So we are finding the children are still tense. When you approach them, they are startled and start to tremble immediately. Until now, they don't have the mind for school. They haven't been participating in the most basic studies. Even Arabic classes you find they forget easily.

HAFIZ: Even those children not directly impacted by Israeli shelling have been traumatized. Trapped in their homes during the war, children were exposed to graphic images, including other children dying. All the kids here witnessed the deaths of the four children from the [dalu] family, whose 12 members were killed when Israel bombed their home. Israel claimed it warned family to flee the areas before it bombed, through dropping leaflets and transmitting warnings over local radio and television stations.

But many in Gaza found it even more terrorizing. Gaza is one of the most densely populated areas in the world. Gaza City is home to nearly three-quarters of the population.

Ragda Durmndakh has moved her students to the Umm Al-Qurra after both her home and former school across the road were destroyed in bomb blasts. She explains it was also psychological warfare that had an impact.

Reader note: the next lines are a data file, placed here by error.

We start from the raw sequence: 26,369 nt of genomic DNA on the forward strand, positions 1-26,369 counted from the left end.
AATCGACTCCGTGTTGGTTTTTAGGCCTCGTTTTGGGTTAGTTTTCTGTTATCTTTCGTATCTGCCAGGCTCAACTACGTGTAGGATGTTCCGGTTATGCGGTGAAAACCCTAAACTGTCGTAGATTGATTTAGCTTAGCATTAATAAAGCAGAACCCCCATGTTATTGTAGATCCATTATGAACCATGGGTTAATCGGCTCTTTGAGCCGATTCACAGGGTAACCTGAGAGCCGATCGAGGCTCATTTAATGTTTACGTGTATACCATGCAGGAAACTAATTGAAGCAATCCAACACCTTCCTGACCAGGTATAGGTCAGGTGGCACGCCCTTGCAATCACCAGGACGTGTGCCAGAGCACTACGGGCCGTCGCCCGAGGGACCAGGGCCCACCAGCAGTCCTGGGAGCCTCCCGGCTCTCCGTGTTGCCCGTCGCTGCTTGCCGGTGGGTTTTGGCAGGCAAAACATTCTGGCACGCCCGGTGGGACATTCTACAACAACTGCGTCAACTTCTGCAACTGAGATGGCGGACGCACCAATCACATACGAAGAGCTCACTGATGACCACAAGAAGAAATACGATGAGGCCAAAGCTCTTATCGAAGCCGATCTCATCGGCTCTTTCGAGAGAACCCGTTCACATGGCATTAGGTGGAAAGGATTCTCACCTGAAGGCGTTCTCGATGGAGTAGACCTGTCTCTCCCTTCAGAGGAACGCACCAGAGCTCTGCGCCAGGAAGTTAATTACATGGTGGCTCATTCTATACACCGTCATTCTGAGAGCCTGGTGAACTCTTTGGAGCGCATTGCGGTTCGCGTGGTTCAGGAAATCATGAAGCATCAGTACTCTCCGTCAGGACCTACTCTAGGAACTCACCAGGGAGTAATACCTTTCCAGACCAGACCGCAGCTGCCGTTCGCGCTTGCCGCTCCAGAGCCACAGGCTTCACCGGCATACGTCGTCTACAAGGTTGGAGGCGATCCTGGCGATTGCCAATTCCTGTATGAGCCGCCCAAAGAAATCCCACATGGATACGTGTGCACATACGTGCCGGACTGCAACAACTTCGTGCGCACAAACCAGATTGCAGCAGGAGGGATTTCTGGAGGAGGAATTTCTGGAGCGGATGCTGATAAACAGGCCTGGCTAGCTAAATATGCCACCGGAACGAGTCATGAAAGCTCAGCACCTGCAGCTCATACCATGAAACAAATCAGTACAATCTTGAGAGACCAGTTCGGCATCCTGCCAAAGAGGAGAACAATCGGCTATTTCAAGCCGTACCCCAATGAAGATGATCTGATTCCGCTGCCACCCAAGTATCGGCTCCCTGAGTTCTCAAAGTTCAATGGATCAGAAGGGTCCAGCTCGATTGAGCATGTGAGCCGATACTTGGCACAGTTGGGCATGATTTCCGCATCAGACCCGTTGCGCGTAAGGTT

RAGDA DURMNDAKH, PRINCIPAL, BILQIS YAMAM SCHOOL (SUBTITLED TRANSL.): In this neighborhood Tal Al-Hawa, there were no flyers, but people in the north began contacting us and warned, the Israeli army was demanding people to leave their homes and move toward the center of the town. But people refused to leave, because they were terrified that maybe they leave their home and die the moment they walk out. It was just as dangerous to go far as it was to step outside your house.

HAFIZ: Counselors say their students are desperate for their mothers. Some have not returned to school. The Ministry of Education estimates there are one or two clinically trained psychologists for every 1,000 students in Gaza's public schools. In the rural areas and within the poverty-stricken refugee camps, there are only school counselors. Teachers are working overtime, both as educators and training in school therapy to handle their students. Off camera, teachers tell us they too need counseling.

According to mental health workers, recovering from the nightmare of war doesn't always happen, and when it does, it may take years, depending on the age of impact. Doctors in Gaza say, while Palestinian childhood for generations has been marred by war and trauma, Gaza's children are also under siege. They are now recovering from their second war in four years.

Jihan Hafiz for The Real News, Gaza.


DISCLAIMER: Please note that transcripts for The Real News Network are typed from a recording of the program. TRNN cannot guarantee their complete accuracy.